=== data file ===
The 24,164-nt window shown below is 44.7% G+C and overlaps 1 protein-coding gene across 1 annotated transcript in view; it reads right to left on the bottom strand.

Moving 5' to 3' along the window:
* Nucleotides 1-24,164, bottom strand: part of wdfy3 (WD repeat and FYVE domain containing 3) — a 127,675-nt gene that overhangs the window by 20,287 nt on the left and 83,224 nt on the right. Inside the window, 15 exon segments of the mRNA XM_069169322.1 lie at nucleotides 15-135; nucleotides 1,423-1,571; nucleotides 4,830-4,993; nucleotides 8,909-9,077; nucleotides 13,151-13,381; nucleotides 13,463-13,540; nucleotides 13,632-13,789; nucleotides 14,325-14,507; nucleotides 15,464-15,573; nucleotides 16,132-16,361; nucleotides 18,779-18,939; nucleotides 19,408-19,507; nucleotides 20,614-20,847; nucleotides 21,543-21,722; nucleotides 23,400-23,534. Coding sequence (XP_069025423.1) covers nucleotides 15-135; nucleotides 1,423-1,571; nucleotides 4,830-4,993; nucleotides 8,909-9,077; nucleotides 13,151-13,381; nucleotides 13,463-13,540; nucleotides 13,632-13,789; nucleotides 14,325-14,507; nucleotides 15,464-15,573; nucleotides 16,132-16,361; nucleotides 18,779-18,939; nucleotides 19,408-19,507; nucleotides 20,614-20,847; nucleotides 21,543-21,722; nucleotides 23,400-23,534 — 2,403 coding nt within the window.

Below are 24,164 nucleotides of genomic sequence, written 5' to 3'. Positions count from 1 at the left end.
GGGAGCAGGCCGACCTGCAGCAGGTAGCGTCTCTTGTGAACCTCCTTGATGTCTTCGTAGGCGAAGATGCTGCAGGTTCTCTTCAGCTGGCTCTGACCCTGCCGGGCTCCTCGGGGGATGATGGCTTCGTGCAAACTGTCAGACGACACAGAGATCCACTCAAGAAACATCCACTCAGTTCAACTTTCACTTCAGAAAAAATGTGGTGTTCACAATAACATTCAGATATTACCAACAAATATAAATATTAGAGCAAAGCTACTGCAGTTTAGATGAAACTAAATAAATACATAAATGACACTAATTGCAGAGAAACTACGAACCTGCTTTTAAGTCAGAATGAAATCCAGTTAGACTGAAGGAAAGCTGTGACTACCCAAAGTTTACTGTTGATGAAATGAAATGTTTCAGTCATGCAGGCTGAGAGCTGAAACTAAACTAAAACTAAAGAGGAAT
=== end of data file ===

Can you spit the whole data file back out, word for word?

The 24,164-nt window shown below is 44.7% G+C and overlaps 1 protein-coding gene across 1 annotated transcript in view; it reads right to left on the bottom strand.

Moving 5' to 3' along the window:
* Nucleotides 1-24,164, bottom strand: part of wdfy3 (WD repeat and FYVE domain containing 3) — a 127,675-nt gene that overhangs the window by 20,287 nt on the left and 83,224 nt on the right. Inside the window, 15 exon segments of the mRNA XM_069169322.1 lie at nucleotides 15-135; nucleotides 1,423-1,571; nucleotides 4,830-4,993; nucleotides 8,909-9,077; nucleotides 13,151-13,381; nucleotides 13,463-13,540; nucleotides 13,632-13,789; nucleotides 14,325-14,507; nucleotides 15,464-15,573; nucleotides 16,132-16,361; nucleotides 18,779-18,939; nucleotides 19,408-19,507; nucleotides 20,614-20,847; nucleotides 21,543-21,722; nucleotides 23,400-23,534. Coding sequence (XP_069025423.1) covers nucleotides 15-135; nucleotides 1,423-1,571; nucleotides 4,830-4,993; nucleotides 8,909-9,077; nucleotides 13,151-13,381; nucleotides 13,463-13,540; nucleotides 13,632-13,789; nucleotides 14,325-14,507; nucleotides 15,464-15,573; nucleotides 16,132-16,361; nucleotides 18,779-18,939; nucleotides 19,408-19,507; nucleotides 20,614-20,847; nucleotides 21,543-21,722; nucleotides 23,400-23,534 — 2,403 coding nt within the window.

Below are 24,164 nucleotides of genomic sequence, written 5' to 3'. Positions count from 1 at the left end.
GGGAGCAGGCCGACCTGCAGCAGGTAGCGTCTCTTGTGAACCTCCTTGATGTCTTCGTAGGCGAAGATGCTGCAGGTTCTCTTCAGCTGGCTCTGACCCTGCCGGGCTCCTCGGGGGATGATGGCTTCGTGCAAACTGTCAGACGACACAGAGATCCACTCAAGAAACATCCACTCAGTTCAACTTTCACTTCAGAAAAAATGTGGTGTTCACAATAACATTCAGATATTACCAACAAATATAAATATTAGAGCAAAGCTACTGCAGTTTAGATGAAACTAAATAAATACATAAATGACACTAATTGCAGAGAAACTACGAACCTGCTTTTAAGTCAGAATGAAATCCAGTTAGACTGAAGGAAAGCTGTGACTACCCAAAGTTTACTGTTGATGAAATGAAATGTTTCAGTCATGCAGGCTGAGAGCTGAAACTAAACTAAAACTAAAGAGGAAT